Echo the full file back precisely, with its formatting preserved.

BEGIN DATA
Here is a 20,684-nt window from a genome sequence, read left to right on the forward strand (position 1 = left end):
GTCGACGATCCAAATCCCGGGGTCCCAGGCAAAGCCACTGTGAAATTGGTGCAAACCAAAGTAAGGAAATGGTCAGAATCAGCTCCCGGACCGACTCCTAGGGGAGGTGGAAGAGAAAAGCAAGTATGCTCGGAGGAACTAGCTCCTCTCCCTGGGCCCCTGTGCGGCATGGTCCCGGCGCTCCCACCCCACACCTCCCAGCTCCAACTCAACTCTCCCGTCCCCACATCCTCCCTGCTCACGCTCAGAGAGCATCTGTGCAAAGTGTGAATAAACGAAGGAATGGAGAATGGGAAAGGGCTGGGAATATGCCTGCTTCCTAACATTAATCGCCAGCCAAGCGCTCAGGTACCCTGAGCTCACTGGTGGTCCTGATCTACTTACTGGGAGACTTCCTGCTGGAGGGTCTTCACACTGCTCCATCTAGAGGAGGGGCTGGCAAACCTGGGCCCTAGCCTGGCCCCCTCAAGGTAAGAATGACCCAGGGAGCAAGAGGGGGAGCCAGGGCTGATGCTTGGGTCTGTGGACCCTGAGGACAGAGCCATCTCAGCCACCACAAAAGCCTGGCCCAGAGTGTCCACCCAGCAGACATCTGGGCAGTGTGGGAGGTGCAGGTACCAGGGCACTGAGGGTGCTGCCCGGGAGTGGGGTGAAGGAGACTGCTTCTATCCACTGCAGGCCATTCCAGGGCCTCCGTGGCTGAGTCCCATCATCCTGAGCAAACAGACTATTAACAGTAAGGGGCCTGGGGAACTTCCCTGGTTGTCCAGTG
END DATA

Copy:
Here is a 20,684-nt window from a genome sequence, read left to right on the forward strand (position 1 = left end):
GTCGACGATCCAAATCCCGGGGTCCCAGGCAAAGCCACTGTGAAATTGGTGCAAACCAAAGTAAGGAAATGGTCAGAATCAGCTCCCGGACCGACTCCTAGGGGAGGTGGAAGAGAAAAGCAAGTATGCTCGGAGGAACTAGCTCCTCTCCCTGGGCCCCTGTGCGGCATGGTCCCGGCGCTCCCACCCCACACCTCCCAGCTCCAACTCAACTCTCCCGTCCCCACATCCTCCCTGCTCACGCTCAGAGAGCATCTGTGCAAAGTGTGAATAAACGAAGGAATGGAGAATGGGAAAGGGCTGGGAATATGCCTGCTTCCTAACATTAATCGCCAGCCAAGCGCTCAGGTACCCTGAGCTCACTGGTGGTCCTGATCTACTTACTGGGAGACTTCCTGCTGGAGGGTCTTCACACTGCTCCATCTAGAGGAGGGGCTGGCAAACCTGGGCCCTAGCCTGGCCCCCTCAAGGTAAGAATGACCCAGGGAGCAAGAGGGGGAGCCAGGGCTGATGCTTGGGTCTGTGGACCCTGAGGACAGAGCCATCTCAGCCACCACAAAAGCCTGGCCCAGAGTGTCCACCCAGCAGACATCTGGGCAGTGTGGGAGGTGCAGGTACCAGGGCACTGAGGGTGCTGCCCGGGAGTGGGGTGAAGGAGACTGCTTCTATCCACTGCAGGCCATTCCAGGGCCTCCGTGGCTGAGTCCCATCATCCTGAGCAAACAGACTATTAACAGTAAGGGGCCTGGGGAACTTCCCTGGTTGTCCAGTG